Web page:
On June 16, 1963, aboard Vostok 6, Soviet Cosmonaut Valentina Tereshkova becomes the first woman to travel into space. After 48 orbits and 71 hours, she returned to earth, having spent more time in space than all U.S. astronauts combined to that date.
According to the History Channel, “Valentina Vladimirovna Tereshkova was born to a peasant family in Maslennikovo, Russia, in 1937. She began work at a textile factory when she was 18, and at age 22 she made her first parachute jump under the auspices of a local aviation club. Her enthusiasm for skydiving brought her to the attention of the Soviet space program.”
Junko Tabei – The First Woman To Summit Mt. Everest (1975)
On May 16, 1975 Junko Tabei became the first woman to ever reach the summit of Mount Everest. An English major at Showa Women’s University in Tokyo, Japan, she was a member of the mountain climbing club. In 1969 she formed the Ladies Climbing Club: Japan (LCC).
Tabei was not only the first woman to summit Mt. Everest, but she was also the first woman to have achieved climbing the Seven Summits in 1992. Today she is the director of Himalayan Adventure Trust of Japan, an organization working on a global level to preserve mountain environments
Sally Ride – The First Female Astronaut In Space (1983)
The first American woman in space was astronaut and physicist Sally Ride, who served as mission specialist on the space shuttle Challenger in 1983.
Dr. Sally Ride, a California native, studied at Stanford University before beating out 1,000 other applicants for a spot in NASA’s astronaut program. She was a double major in English and physics before earning her master’s degree and Ph.D in Physics. Ride was truly a woman who boldly went where no other woman had gone before!
Kathryn Bigelow – First Woman To Win A Best Director Oscar (2010)
Kathryn Bigelow made history when she became the first woman to win the Academy Award for Best Director at the 82nd Academy Awards.
She is also the first woman to win the BAFTA Award for Best Direction and the Critics’ Choice Award for Best Director, also for her 2008 film The Hurt Locker. In total, Bigelow’s Iraq war drama film won six Oscars.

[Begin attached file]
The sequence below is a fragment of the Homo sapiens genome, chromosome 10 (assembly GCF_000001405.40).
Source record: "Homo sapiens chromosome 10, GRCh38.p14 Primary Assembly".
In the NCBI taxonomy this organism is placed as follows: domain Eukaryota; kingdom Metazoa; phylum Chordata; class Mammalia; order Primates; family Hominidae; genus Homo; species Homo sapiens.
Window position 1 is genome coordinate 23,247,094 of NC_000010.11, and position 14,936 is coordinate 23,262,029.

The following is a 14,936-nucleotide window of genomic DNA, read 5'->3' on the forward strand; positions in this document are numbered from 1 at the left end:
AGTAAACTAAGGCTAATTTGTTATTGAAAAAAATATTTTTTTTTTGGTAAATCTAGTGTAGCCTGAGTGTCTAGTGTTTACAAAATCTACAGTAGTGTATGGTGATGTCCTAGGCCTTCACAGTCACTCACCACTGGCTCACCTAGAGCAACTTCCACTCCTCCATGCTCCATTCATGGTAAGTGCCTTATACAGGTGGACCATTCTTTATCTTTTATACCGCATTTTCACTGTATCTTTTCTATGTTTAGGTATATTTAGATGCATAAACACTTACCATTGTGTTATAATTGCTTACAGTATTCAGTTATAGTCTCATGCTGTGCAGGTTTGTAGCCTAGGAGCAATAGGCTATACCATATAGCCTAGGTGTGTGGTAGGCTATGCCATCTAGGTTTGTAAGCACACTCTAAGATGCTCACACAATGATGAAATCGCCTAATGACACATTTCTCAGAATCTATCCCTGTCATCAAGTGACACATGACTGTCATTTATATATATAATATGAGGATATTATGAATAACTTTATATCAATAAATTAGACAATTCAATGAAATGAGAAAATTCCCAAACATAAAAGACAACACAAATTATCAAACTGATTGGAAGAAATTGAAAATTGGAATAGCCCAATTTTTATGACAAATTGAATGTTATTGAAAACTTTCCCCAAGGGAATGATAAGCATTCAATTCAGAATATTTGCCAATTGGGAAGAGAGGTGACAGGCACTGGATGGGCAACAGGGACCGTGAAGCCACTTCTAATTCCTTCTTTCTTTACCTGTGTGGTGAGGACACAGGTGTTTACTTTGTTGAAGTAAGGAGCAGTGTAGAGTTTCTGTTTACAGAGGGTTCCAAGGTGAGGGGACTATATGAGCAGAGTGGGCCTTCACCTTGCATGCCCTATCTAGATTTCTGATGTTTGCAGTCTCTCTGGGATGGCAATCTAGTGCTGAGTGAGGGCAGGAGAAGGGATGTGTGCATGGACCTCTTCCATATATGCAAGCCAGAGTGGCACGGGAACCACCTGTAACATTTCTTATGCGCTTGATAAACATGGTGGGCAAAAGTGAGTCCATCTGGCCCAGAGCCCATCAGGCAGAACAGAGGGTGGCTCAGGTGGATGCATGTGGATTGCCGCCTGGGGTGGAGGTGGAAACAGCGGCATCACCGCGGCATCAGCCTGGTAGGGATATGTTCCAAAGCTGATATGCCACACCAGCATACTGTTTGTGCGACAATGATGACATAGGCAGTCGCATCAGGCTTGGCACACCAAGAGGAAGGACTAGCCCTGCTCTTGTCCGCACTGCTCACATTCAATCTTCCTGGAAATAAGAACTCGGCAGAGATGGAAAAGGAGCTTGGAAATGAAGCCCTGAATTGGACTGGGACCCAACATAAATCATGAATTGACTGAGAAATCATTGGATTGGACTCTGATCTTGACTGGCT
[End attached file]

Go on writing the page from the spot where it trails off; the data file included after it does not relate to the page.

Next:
Michelle Howard – The First Female Admiral in the US Navy (2014)
This year Michelle Howard became the first woman to become a United States Navy admiral. She currently serves as the 38th Vice Chief of Naval Operations. Howard is also the first African-American woman to achieve a three star rank and four star rank in the U.S. Armed Forces.
Check out this awesome photo of Howard aboard the amphibious dock landing ship USS Fort McHenry as she speaks to sailors and marines.
Harriet Tubman – The First African American Woman of U.S Paper Currency (2020)
It was announced on Wednesday, April 20, 2016 that Harriet Tubman will be the new face of the $20 bill! She replaces former President Andrew Jackson. Reuters news agency wrote:
The U.S. Treasury Department said on Wednesday that Tubman, who was born into slavery in the early 1820s and went on to help hundreds of slaves escape, would take the center spot on the bill, while Jackson, a slave owner, would move to the back.
And that’s not all for women:
A new $10 bill will add images of five female leaders of the women’s suffrage movement, including Sojourner Truth and Elizabeth Cady Stanton, to the back, while keeping founding father Alexander Hamilton on the front.
The reverse of a new $5 note will show former first lady Eleanor Roosevelt and civil rights leader Martin Luther King Jr., officials said. Former President Abraham Lincoln will remain on the front.
The new designs will be unveiled in 2020 and should go into circulation soon afterwards.
??? – The First Female American President (2016?)
So that wraps up our exploration of amazing female firsts! Of course, there are many more amazing pioneering women; however, it’s impossible not to notice what’s missing is a first female President of the United States.
Well, election year is coming up and word is there are a number of women poised to launch a presidential bid in 2016. Who would you vote for?